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Sloane Stephens gets text messages from grandpa
“My grandpa texted me,” the 19-year-old Stephens said. “He said they stayed up again to watch me `on the machine’ as my grandpa calls it.”
That’s the computer.
Stephens is the No. 3-ranked American woman and has climbed to a career high world ranking of No. 25. Her ascent has been quick after ending 2012 ranked 38th, which made her the youngest player inside the year-end top 50.
Last year, Stephens was one of the up-and-coming players to watch. She reached the third round at Wimbledon and the U.S. Open and the fourth round at the French Open. She has achieved her best result in Melbourne after exiting in the second round at last year’s Australian Open.
For Stephens, Thursday’s match was personal.
She has played the 19 -year-old Mladenovic on big stages before, namely the semifinals of the 2009 French Open juniors tournament, where she lost.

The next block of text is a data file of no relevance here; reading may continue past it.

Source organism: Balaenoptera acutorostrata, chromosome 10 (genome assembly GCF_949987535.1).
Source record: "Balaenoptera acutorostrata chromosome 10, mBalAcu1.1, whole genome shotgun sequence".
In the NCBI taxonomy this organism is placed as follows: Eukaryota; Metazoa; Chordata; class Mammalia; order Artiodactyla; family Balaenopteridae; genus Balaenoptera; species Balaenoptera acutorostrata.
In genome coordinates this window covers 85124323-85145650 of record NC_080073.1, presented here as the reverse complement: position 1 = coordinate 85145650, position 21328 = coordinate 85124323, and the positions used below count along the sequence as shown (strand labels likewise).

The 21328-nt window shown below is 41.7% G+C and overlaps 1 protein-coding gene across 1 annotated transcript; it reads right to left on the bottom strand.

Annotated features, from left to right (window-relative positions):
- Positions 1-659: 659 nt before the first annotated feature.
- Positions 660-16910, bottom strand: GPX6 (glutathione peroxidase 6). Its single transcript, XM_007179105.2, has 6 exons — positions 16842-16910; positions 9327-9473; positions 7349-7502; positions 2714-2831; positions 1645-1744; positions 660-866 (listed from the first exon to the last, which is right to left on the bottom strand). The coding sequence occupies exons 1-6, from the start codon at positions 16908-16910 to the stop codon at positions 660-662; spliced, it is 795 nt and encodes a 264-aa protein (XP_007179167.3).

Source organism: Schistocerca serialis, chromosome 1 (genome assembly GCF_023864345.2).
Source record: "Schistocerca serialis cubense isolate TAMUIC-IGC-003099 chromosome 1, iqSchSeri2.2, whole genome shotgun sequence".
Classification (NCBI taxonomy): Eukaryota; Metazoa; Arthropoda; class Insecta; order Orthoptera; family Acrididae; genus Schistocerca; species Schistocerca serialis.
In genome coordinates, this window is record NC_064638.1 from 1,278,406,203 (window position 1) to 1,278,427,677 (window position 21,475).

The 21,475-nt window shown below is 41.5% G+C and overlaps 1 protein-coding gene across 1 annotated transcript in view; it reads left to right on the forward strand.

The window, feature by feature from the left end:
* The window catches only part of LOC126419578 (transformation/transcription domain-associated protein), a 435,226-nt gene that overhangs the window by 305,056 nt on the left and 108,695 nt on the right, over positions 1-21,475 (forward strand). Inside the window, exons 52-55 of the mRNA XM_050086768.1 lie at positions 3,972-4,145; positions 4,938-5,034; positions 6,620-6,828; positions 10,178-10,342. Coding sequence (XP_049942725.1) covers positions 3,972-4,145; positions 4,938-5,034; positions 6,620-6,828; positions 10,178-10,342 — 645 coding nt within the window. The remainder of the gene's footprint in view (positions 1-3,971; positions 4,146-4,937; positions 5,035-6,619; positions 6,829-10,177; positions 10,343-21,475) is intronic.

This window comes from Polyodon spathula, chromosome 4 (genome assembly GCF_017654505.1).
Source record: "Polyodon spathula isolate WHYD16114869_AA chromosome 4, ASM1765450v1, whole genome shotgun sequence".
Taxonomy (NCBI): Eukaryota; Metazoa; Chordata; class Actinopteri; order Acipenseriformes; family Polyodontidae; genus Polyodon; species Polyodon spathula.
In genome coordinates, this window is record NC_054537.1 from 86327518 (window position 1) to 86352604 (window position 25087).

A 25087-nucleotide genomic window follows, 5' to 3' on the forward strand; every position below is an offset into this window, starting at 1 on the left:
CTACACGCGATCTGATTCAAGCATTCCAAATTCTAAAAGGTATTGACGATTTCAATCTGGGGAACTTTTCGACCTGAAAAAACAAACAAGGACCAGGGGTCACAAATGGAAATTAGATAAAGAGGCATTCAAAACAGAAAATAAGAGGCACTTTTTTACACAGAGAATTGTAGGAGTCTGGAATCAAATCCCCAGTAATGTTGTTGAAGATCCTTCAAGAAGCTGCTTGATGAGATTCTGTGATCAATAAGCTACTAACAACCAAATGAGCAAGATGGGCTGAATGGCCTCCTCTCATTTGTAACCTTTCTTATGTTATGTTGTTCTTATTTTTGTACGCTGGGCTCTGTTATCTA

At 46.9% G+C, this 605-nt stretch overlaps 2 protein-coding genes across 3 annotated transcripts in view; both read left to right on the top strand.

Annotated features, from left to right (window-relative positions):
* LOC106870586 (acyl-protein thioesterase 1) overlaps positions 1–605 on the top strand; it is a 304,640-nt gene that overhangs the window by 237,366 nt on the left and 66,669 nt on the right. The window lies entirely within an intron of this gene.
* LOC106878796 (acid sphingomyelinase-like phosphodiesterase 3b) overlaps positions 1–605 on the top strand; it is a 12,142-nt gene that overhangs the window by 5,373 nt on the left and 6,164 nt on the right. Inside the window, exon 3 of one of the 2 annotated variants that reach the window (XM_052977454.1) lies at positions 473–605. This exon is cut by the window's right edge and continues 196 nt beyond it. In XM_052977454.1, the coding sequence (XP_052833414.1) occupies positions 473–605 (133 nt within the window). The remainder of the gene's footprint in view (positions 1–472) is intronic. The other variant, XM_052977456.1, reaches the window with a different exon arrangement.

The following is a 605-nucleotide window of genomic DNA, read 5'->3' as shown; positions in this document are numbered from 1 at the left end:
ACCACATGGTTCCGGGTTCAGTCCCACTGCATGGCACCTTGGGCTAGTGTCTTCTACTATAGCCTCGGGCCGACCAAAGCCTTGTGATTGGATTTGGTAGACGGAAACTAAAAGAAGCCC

Asked if she remembered that match, Stephens replied: “How could I forget?”
“That match made my career. I was devastated,” said Stephens, who is bubbly and charmingly confident. “I cried for like a month after that.
“But if we had never played before, it would have been super difficult to get out there and play now, so I think that kind of helped.”
By her accounting, Stephens “didn’t play that great” on Thursday. The 98th-ranked Mladenovic was hitting big serves and big forehands and Stephens had trouble finding her rhythm. She felt her mind wander but then she steered it back to the game.
When asked how she pulled herself out of tight spots, Stephens talked more about her mindset than her tennis.
“I think it’s a mixture of things. Concentration, confidence, willing to run every ball down,” she said. “Today I was determined to get the next ball back.”
Staying focused leads to other rewards, she smiled.
By Joy Overbeck
Redemption by government is futile
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